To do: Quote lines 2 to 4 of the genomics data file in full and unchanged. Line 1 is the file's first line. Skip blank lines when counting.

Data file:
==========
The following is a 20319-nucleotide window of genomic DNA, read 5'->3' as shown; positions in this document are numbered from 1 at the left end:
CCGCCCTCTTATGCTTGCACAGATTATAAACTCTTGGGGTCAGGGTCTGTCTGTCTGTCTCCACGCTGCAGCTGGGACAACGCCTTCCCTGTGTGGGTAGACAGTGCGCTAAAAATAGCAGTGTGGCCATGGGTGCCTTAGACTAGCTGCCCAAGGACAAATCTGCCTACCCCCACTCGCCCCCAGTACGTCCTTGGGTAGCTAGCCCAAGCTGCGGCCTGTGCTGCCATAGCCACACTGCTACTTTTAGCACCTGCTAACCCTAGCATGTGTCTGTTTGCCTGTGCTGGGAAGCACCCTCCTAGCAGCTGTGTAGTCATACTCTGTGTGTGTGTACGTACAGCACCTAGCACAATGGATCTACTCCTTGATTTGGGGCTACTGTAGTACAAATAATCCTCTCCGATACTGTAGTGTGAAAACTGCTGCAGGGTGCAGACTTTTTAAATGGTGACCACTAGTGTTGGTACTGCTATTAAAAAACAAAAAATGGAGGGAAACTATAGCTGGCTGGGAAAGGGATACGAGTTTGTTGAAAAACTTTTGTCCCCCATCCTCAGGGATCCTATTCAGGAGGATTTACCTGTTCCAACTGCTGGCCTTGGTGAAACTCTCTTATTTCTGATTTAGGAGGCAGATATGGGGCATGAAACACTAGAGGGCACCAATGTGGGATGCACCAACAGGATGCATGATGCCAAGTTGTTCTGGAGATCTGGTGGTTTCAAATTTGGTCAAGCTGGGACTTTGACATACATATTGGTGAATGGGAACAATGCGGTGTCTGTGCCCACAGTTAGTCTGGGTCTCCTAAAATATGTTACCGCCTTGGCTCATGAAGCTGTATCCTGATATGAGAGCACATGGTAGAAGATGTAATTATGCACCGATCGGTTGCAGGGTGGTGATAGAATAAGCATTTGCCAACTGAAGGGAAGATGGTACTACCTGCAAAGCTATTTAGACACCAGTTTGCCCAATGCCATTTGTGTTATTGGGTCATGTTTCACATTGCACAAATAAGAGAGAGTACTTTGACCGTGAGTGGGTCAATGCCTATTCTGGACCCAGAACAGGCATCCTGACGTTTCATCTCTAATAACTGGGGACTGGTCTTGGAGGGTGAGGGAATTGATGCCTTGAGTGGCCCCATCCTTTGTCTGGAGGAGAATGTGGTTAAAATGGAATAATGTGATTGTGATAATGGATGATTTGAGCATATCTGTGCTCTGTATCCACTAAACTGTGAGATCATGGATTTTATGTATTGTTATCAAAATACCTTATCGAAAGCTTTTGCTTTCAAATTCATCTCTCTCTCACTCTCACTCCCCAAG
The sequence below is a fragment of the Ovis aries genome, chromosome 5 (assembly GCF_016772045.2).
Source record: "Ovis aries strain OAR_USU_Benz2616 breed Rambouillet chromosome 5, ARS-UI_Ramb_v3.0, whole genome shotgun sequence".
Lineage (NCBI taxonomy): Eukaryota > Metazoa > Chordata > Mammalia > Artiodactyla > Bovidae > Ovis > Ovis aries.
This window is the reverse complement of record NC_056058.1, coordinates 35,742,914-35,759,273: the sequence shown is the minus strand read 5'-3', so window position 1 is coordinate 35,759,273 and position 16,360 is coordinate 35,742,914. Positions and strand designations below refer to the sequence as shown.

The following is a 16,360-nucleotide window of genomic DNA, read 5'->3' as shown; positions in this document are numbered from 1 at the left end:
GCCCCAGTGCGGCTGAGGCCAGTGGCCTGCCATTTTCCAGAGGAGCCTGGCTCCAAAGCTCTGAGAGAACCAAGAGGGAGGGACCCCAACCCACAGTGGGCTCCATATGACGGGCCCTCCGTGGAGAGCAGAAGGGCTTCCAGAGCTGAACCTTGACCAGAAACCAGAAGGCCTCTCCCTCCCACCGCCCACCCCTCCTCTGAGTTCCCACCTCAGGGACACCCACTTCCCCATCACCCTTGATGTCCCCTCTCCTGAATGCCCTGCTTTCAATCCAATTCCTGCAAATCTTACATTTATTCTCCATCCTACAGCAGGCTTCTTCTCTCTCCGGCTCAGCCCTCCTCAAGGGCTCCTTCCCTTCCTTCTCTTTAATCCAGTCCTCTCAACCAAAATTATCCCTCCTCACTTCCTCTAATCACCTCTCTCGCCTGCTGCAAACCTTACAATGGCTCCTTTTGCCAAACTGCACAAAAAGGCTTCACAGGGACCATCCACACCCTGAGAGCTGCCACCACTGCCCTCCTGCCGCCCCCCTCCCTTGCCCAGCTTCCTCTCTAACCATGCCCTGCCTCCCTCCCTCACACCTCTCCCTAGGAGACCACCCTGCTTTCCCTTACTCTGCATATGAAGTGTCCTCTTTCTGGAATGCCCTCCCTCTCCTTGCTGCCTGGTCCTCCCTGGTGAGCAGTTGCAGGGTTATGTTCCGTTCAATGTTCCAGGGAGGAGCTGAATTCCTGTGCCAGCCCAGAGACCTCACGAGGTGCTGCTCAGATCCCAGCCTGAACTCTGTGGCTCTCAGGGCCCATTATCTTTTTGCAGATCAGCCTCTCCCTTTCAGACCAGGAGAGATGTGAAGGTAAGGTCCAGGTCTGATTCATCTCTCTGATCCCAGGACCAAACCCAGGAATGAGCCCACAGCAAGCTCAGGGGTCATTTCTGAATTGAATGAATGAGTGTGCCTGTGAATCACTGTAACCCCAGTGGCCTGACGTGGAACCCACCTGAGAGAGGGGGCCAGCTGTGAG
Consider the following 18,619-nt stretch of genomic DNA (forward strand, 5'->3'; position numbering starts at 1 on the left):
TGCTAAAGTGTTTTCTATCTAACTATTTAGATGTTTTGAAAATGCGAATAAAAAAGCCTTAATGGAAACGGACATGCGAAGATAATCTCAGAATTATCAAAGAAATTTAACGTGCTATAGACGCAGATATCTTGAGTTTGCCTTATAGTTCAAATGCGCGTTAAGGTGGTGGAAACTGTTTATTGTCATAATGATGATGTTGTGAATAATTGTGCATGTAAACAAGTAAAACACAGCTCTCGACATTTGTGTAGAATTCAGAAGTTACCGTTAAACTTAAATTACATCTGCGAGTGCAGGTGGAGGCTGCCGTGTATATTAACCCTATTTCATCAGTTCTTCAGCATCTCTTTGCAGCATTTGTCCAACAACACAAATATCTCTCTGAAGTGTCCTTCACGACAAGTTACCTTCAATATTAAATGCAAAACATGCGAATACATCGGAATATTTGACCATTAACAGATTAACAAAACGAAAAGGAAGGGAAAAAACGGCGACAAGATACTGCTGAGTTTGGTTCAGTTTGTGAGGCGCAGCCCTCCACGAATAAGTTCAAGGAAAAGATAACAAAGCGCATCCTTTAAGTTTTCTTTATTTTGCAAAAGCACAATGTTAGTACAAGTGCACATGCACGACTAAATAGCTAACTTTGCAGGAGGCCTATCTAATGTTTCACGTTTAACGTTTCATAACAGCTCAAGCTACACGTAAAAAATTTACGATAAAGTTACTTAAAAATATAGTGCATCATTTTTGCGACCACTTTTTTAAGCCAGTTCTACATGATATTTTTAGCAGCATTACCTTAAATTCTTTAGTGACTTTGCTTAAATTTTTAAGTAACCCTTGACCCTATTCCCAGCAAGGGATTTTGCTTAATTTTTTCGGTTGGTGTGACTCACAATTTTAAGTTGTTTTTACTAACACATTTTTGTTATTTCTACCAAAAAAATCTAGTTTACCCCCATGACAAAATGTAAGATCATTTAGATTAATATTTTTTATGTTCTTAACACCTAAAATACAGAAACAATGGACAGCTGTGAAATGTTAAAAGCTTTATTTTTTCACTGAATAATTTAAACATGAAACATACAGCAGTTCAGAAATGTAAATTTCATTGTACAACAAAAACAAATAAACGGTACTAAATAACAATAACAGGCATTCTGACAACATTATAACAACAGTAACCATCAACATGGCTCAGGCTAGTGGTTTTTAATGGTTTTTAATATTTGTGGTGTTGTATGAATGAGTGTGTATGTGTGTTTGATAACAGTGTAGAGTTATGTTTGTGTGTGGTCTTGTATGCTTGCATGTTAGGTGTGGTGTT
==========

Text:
CCGCCCTCTTATGCTTGCACAGATTATAAACTCTTGGGGTCAGGGTCTGTCTGTCTGTCTCCACGCTGCAGCTGGGACAACGCCTTCCCTGTGTGGGTAGACAGTGCGCTAAAAATAGCAGTGTGGCCATGGGTGCCTTAGACTAGCTGCCCAAGGACAAATCTGCCTACCCCCACTCGCCCCCAGTACGTCCTTGGGTAGCTAGCCCAAGCTGCGGCCTGTGCTGCCATAGCCACACTGCTACTTTTAGCACCTGCTAACCCTAGCATGTGTCTGTTTGCCTGTGCTGGGAAGCACCCTCCTAGCAGCTGTGTAGTCATACTCTGTGTGTGTGTACGTACAGCACCTAGCACAATGGATCTACTCCTTGATTTGGGGCTACTGTAGTACAAATAATCCTCTCCGATACTGTAGTGTGAAAACTGCTGCAGGGTGCAGACTTTTTAAATGGTGACCACTAGTGTTGGTACTGCTATTAAAAAACAAAAAATGGAGGGAAACTATAGCTGGCTGGGAAAGGGATACGAGTTTGTTGAAAAACTTTTGTCCCCCATCCTCAGGGATCCTATTCAGGAGGATTTACCTGTTCCAACTGCTGGCCTTGGTGAAACTCTCTTATTTCTGATTTAGGAGGCAGATATGGGGCATGAAACACTAGAGGGCACCAATGTGGGATGCACCAACAGGATGCATGATGCCAAGTTGTTCTGGAGATCTGGTGGTTTCAAATTTGGTCAAGCTGGGACTTTGACATACATATTGGTGAATGGGAACAATGCGGTGTCTGTGCCCACAGTTAGTCTGGGTCTCCTAAAATATGTTACCGCCTTGGCTCATGAAGCTGTATCCTGATATGAGAGCACATGGTAGAAGATGTAATTATGCACCGATCGGTTGCAGGGTGGTGATAGAATAAGCATTTGCCAACTGAAGGGAAGATGGTACTACCTGCAAAGCTATTTAGACACCAGTTTGCCCAATGCCATTTGTGTTATTGGGTCATGTTTCACATTGCACAAATAAGAGAGAGTACTTTGACCGTGAGTGGGTCAATGCCTATTCTGGACCCAGAACAGGCATCCTGACGTTTCATCTCTAATAACTGGGGACTGGTCTTGGAGGGTGAGGGAATTGATGCCTTGAGTGGCCCCATCCTTTGTCTGGAGGAGAATGTGGTTAAAATGGAATAATGTGATTGTGATAATGGATGATTTGAGCATATCTGTGCTCTGTATCCACTAAACTGTGAGATCATGGATTTTATGTATTGTTATCAAAATACCTTATCGAAAGCTTTTGCTTTCAAATTCATCTCTCTCTCACTCTCACTCCCCAAG
The sequence below is a fragment of the Ovis aries genome, chromosome 5 (assembly GCF_016772045.2).
Source record: "Ovis aries strain OAR_USU_Benz2616 breed Rambouillet chromosome 5, ARS-UI_Ramb_v3.0, whole genome shotgun sequence".